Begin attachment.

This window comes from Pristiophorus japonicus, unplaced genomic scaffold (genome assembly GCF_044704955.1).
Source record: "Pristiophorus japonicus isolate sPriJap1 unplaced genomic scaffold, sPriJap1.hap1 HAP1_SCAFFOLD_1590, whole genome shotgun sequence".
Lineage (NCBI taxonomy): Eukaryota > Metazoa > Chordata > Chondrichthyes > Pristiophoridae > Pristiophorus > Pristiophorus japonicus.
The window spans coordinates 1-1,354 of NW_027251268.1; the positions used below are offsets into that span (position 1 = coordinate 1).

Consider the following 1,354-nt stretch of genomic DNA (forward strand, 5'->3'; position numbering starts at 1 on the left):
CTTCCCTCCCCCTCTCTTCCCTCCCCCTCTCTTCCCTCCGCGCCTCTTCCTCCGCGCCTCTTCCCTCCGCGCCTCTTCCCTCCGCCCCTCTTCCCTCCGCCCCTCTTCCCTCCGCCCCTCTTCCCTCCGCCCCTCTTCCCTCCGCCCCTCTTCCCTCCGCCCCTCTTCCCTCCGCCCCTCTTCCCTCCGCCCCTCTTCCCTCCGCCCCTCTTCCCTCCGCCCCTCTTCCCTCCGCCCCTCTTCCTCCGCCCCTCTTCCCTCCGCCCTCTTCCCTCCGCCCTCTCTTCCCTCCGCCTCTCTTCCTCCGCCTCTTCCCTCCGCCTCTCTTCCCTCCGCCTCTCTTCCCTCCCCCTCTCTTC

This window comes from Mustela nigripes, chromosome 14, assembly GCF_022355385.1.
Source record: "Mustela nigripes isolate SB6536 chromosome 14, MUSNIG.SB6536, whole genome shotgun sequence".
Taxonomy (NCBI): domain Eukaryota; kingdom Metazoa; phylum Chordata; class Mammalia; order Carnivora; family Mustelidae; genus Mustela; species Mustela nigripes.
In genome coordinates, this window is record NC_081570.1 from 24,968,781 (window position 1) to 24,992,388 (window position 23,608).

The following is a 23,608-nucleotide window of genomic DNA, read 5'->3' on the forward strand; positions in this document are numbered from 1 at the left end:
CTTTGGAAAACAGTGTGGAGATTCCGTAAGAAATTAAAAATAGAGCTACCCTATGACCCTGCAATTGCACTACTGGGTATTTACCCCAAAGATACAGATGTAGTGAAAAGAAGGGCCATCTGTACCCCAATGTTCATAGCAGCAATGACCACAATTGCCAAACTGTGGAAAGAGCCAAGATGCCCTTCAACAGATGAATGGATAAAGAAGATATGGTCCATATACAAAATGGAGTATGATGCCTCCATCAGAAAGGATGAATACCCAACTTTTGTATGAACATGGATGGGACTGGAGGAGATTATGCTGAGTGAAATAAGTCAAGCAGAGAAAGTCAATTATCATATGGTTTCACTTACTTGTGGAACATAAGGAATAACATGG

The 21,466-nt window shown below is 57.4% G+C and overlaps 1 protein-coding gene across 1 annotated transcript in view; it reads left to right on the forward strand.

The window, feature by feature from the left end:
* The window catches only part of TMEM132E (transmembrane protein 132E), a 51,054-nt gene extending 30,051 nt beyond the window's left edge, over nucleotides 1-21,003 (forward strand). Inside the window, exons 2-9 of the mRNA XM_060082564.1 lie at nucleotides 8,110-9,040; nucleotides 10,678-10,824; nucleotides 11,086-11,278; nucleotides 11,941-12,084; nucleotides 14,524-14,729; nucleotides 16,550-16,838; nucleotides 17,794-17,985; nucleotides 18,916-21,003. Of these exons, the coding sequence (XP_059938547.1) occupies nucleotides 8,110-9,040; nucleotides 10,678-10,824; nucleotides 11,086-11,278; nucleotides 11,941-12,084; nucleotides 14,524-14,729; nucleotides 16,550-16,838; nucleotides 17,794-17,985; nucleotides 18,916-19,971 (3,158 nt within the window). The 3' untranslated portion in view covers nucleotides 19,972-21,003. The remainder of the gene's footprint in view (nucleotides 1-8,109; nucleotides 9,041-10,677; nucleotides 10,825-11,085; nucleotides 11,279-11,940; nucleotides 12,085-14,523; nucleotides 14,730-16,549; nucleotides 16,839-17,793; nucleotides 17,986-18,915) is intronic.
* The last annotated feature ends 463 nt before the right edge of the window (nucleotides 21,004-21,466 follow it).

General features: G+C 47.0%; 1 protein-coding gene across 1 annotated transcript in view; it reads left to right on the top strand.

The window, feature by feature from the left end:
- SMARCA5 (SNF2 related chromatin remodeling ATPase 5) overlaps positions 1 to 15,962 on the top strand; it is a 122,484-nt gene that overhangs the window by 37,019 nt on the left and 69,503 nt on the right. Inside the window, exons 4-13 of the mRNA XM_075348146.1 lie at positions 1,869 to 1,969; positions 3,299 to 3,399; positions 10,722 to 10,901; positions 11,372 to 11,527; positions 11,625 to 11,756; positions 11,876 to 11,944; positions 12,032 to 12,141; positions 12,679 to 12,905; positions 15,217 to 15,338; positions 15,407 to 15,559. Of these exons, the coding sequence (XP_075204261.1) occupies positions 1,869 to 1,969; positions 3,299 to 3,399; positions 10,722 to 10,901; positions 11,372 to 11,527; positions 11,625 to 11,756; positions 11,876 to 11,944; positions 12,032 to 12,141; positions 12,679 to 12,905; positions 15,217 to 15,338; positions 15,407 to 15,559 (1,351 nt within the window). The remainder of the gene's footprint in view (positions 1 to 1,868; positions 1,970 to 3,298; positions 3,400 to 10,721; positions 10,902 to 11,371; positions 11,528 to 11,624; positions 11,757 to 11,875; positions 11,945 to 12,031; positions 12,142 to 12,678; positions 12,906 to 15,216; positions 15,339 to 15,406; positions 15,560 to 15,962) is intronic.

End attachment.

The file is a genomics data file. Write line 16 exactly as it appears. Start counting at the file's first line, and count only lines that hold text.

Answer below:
* The last annotated feature ends 463 nt before the right edge of the window (nucleotides 21,004-21,466 follow it).